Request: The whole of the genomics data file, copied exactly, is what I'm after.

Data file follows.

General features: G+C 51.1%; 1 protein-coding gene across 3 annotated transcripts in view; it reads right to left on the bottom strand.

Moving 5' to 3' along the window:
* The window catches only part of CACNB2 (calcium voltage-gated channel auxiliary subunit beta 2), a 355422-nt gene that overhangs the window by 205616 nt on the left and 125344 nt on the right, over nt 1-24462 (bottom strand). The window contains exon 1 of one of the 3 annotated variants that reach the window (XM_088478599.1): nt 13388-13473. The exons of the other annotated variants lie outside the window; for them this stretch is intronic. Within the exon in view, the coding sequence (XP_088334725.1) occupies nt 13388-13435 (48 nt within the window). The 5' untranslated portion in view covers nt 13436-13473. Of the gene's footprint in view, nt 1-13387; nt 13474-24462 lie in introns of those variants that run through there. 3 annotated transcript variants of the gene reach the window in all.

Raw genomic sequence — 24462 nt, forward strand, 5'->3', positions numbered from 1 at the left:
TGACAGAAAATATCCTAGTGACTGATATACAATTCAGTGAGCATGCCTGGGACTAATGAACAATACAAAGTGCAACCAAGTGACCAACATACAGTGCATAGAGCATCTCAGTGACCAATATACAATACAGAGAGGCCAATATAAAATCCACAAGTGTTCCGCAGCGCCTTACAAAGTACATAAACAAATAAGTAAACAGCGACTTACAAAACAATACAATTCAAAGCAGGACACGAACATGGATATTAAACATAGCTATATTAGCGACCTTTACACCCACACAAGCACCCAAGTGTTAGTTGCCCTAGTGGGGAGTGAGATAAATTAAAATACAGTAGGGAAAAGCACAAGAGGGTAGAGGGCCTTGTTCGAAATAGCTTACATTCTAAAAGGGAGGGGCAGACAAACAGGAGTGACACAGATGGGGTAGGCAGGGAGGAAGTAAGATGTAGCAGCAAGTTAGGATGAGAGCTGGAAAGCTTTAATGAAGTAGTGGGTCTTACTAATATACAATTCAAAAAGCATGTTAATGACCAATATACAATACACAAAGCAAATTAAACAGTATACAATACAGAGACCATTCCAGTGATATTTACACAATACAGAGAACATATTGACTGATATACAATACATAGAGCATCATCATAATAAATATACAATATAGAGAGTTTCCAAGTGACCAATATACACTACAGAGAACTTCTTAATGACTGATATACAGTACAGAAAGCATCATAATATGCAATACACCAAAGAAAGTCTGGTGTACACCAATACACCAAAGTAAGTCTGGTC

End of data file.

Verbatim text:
General features: G+C 51.1%; 1 protein-coding gene across 3 annotated transcripts in view; it reads right to left on the bottom strand.

Moving 5' to 3' along the window:
* The window catches only part of CACNB2 (calcium voltage-gated channel auxiliary subunit beta 2), a 355422-nt gene that overhangs the window by 205616 nt on the left and 125344 nt on the right, over nt 1-24462 (bottom strand). The window contains exon 1 of one of the 3 annotated variants that reach the window (XM_088478599.1): nt 13388-13473. The exons of the other annotated variants lie outside the window; for them this stretch is intronic. Within the exon in view, the coding sequence (XP_088334725.1) occupies nt 13388-13435 (48 nt within the window). The 5' untranslated portion in view covers nt 13436-13473. Of the gene's footprint in view, nt 1-13387; nt 13474-24462 lie in introns of those variants that run through there. 3 annotated transcript variants of the gene reach the window in all.

Raw genomic sequence — 24462 nt, forward strand, 5'->3', positions numbered from 1 at the left:
TGACAGAAAATATCCTAGTGACTGATATACAATTCAGTGAGCATGCCTGGGACTAATGAACAATACAAAGTGCAACCAAGTGACCAACATACAGTGCATAGAGCATCTCAGTGACCAATATACAATACAGAGAGGCCAATATAAAATCCACAAGTGTTCCGCAGCGCCTTACAAAGTACATAAACAAATAAGTAAACAGCGACTTACAAAACAATACAATTCAAAGCAGGACACGAACATGGATATTAAACATAGCTATATTAGCGACCTTTACACCCACACAAGCACCCAAGTGTTAGTTGCCCTAGTGGGGAGTGAGATAAATTAAAATACAGTAGGGAAAAGCACAAGAGGGTAGAGGGCCTTGTTCGAAATAGCTTACATTCTAAAAGGGAGGGGCAGACAAACAGGAGTGACACAGATGGGGTAGGCAGGGAGGAAGTAAGATGTAGCAGCAAGTTAGGATGAGAGCTGGAAAGCTTTAATGAAGTAGTGGGTCTTACTAATATACAATTCAAAAAGCATGTTAATGACCAATATACAATACACAAAGCAAATTAAACAGTATACAATACAGAGACCATTCCAGTGATATTTACACAATACAGAGAACATATTGACTGATATACAATACATAGAGCATCATCATAATAAATATACAATATAGAGAGTTTCCAAGTGACCAATATACACTACAGAGAACTTCTTAATGACTGATATACAGTACAGAAAGCATCATAATATGCAATACACCAAAGAAAGTCTGGTGTACACCAATACACCAAAGTAAGTCTGGTC